Discussion (17)5
Log in or sign up to continue

Why would you want to do this?
the index related to %Save() is no "build" but just setting a value to the index global. 
setting an index is mostly less load than saving an object.

I assume that you want to skip one (or more) indices for specific values.
You may use an "after" trigger to manually delete an index based on some of the properties.
For this approach, you will need to change this trigger, every time you add/change a property or an index.

Hi Michael,

I'm afraid the only way is to insert the record using SQL and use the  %NOTRIGGER and %NOINDEX keywords to prevent the actions.

You can have a look at %Library.FunctionalIndex

You could do something truly horrible and disgusting with the storage definition, like:

<IndexLocation>@$Select($D(%SuppressIndexFile,0):"foo",1:"^DC.Demo.SuppressIndexFileI")</IndexLocation>

But that would be truly horrible and disgusting. (Echoing Robert Cemper's comment, knowing why would help!)

Hi Michael,

Maybe you are reproducing some application migration issue and are setting up some test data.

Purely as a "diagnostic" it seems possible to use the $SORTBEGIN and $SORTEND ObjectScript functions to effect this potentially without changing existing code.

Basically you can ringfence specific globals (normally for performance rationale) and transiently store the global writes in buffer. Then at end of "experiment", you can decide what to commit. ie: Commit the data writes but throw away the index writes.

Hope this helps.

Class TEST.Claim Extends %Persistent
{ Property PropA As %String; Property PropB As %String; Index ixdPropA On PropA; Index ixdPropB On PropB; /// Do ##class(TEST.Claim).TestWithIndex()
ClassMethod TestWithIndex()
{
^TEST.ClaimD,^TEST.ClaimI
for i=1:1:10 {
set obj=..%New()
set obj.PropA="PropA V"_i
set obj.PropB="PropB V"_i
do obj.%Save()
}
zw ^TEST.ClaimD,^TEST.ClaimI
}/// Do ##class(TEST.Claim).TestWithoutIndex()
ClassMethod TestWithoutIndex()
{
^TEST.ClaimD,^TEST.ClaimI
$SORTBEGIN(^TEST.ClaimD)  // Buffer the writes
$SORTBEGIN(^TEST.ClaimI)  // Buffer the writes
for i=1:1:10 {
set obj=..%New()
set obj.PropA="PropA V"_i
set obj.PropB="PropB V"_i
do obj.%Save()
}
$SORTEND(^TEST.ClaimD,1)  // Keep data
$SORTEND(^TEST.ClaimI,0)   // Throw Indexes away
zw ^TEST.ClaimD,^TEST.ClaimI
} Storage Default
{
<Data name="ClaimDefaultData">
<Value name="1">
<Value>%%CLASSNAME</Value>
</Value>
<Value name="2">
<Value>PropA</Value>
</Value>
<Value name="3">
<Value>PropB</Value>
</Value>
</Data>
<DataLocation>^TEST.ClaimD</DataLocation>
<DefaultData>ClaimDefaultData</DefaultData>
<IdLocation>^TEST.ClaimD</IdLocation>
<IndexLocation>^TEST.ClaimI</IndexLocation>
<StreamLocation>^TEST.ClaimS</StreamLocation>
<Type>%Storage.Persistent</Type>
} }
 
Kind regards,

Alex

Update: For clarification the $Sortbegin on the ^*D global was simply to demonstrate different possible outcomes. The actual solution only required to discard the index ( ^*I) updates.
 

Yet another majestic thing about ObjectScript. Wicked cool.

I fail to imagine how to do this with ePy  devil

@Alex Woodhead Why are you using $sortbegin on the ^D global? Just to show it's possible in this demo? Or are you recommending that general approach? It seems to me that the solution to the original question would be allowing the data to save normally (not using $sortbegin on the ^D global), and using $sortbegin on the ^I global and discarding those updates.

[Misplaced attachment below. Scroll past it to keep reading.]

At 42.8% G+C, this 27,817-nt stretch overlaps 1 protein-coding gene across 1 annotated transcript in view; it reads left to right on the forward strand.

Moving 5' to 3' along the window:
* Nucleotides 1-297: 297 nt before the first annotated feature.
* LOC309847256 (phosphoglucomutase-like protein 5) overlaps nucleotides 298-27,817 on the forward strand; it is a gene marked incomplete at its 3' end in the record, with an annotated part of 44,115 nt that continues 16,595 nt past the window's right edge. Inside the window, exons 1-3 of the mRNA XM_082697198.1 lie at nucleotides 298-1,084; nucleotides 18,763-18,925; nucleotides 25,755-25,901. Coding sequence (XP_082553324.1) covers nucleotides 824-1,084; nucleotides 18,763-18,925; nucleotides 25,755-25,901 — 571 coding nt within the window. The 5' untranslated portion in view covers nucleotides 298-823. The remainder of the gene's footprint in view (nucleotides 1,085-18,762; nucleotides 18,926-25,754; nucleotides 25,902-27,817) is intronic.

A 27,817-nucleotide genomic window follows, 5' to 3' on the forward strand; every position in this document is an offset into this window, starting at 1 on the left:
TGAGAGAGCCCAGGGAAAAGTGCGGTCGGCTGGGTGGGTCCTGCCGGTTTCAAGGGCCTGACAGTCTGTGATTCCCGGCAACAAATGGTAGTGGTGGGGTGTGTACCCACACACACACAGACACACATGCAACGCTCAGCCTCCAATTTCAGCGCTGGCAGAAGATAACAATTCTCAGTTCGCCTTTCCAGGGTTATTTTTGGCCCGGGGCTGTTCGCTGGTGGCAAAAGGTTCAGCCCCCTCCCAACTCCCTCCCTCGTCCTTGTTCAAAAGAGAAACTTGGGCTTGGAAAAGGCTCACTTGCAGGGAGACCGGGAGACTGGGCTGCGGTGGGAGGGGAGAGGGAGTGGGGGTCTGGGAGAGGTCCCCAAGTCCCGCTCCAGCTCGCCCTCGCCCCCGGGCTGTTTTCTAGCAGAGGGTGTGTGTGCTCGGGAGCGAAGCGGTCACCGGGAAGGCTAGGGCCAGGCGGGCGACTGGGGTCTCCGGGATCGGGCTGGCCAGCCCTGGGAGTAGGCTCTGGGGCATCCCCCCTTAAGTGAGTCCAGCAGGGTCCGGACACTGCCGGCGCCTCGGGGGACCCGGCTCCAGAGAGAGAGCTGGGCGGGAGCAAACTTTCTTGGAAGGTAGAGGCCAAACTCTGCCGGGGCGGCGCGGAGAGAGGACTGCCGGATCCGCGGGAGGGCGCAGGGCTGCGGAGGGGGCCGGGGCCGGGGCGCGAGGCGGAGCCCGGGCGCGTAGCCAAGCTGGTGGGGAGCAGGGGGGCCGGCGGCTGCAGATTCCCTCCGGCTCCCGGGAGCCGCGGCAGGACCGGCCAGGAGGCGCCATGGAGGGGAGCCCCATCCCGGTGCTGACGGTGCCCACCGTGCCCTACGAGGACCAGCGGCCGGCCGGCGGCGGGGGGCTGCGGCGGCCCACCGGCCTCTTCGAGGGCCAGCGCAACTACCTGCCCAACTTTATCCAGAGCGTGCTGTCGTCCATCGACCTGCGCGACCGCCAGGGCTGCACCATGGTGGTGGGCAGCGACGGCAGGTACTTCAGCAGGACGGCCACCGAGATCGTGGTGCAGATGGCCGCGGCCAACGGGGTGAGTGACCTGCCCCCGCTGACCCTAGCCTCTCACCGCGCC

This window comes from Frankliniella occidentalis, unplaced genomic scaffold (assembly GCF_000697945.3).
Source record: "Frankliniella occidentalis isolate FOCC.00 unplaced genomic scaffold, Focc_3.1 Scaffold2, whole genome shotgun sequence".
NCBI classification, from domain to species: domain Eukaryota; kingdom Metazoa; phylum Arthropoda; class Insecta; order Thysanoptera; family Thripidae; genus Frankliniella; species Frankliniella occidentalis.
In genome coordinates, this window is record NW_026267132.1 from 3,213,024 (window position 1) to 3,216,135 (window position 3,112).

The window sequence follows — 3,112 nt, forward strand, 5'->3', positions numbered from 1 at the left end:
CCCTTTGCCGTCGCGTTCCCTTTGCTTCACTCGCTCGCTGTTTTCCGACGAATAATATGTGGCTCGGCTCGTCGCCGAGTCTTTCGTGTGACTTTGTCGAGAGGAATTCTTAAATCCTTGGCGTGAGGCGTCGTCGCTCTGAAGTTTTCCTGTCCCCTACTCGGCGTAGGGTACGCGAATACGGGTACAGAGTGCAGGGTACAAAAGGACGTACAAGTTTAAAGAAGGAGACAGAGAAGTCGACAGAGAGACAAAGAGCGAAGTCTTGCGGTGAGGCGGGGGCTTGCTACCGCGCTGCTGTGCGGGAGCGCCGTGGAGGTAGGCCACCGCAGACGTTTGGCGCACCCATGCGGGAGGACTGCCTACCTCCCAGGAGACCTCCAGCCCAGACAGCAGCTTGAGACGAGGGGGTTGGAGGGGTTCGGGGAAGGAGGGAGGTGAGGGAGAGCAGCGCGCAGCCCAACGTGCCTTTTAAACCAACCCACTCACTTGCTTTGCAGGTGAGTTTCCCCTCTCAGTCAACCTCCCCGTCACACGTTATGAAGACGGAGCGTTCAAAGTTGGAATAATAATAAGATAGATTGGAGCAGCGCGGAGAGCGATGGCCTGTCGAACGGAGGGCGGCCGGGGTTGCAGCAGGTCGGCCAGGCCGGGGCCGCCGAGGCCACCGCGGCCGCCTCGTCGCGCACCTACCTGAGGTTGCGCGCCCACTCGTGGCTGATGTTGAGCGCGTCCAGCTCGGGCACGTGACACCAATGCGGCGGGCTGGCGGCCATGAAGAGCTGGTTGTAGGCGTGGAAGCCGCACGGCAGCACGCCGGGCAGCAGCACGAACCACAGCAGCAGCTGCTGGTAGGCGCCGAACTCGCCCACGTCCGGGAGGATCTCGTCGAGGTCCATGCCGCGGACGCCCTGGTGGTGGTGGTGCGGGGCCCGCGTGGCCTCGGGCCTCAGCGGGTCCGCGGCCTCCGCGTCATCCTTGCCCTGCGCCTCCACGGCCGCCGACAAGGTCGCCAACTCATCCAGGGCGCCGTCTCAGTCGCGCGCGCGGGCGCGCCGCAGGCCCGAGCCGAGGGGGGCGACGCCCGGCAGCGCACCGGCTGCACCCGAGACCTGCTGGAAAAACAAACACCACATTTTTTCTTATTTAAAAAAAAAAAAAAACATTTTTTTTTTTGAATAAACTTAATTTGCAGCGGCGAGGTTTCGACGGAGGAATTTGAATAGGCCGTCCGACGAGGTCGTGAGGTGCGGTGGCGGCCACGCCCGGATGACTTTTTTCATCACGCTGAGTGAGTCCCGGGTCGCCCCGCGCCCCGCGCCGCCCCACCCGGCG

@Michael Fortunato Please tell us the reason for wanting to do this. It can't be that you want the index to be permanently out of sync with the data. Perhaps it's for performance for many inserts? If so, switching to a SQL approach with %NOINDEX (as @David Satorres suggested) is a good idea.

Hi @Joel Solon 
Yes the $Sortbegin on the ^*D global was simply to demonstrate different possible outcomes. You are right the solution only requires to discard the index ( ^*I) updates.
I will update my above reply.

To elaborate:

1) I wanted to use the object interface because it handles multi table inserts when my %Persistent object has properties that are also %Persistent. 

2) I wanted to prevent indices from being updated on %Save so that my bulk inserts would be faster. I can then defer the building of my indices after my bulk insert is done. I was aware of %NOINDEX but because of point 1) I was hoping to take an oop approach. 

Thanks Michael.

You could code it the oop way, and use $sortbegin on all the index globals for your multiple tables, which means you'd have to know or look up what the index global names are (since they're not always ^D and ^I anymore), and test 1000000 inserts (main table and referenced tables) with the index build deferred to the end, and time it to see how long it takes. 

And then code it the sql way, inserting the same data into the multiple tables using %NOINDEX, and calling %BuildIndices() on all the classes at the end, and time it to see how long that takes. The sql way is supposed to be faster...

I understand your answer (#2) the way as this is a one time job. The simplest and quickest way to do this is:

- disable all indices (comment them out),
- compile the class or classes
- do the bulk insert
- enable all indices (by removing comment markers)
- compile the class or classes
- rebuild the indices

Class My.Class
{
    /*  disable all indices
    index1 someindex1 on someprop1;
    index2 someindex2 on someprop2;
    */
}

Following this discussion since beginning I'm wondering about the variant I've learned.
my personal approach would be.
#1)
have an exact copy of your class also pointing to the same storage
remove all index definitions from that clone class
run your bulkload
#2)
if you don't want to have the same storage
just eliminate the index definitions in the copy
clean its storage and run your bulk load
finally, merge the resulting globals

#' .)
It's not pure OO,
but writing to storage is never OO with Caché or IRIS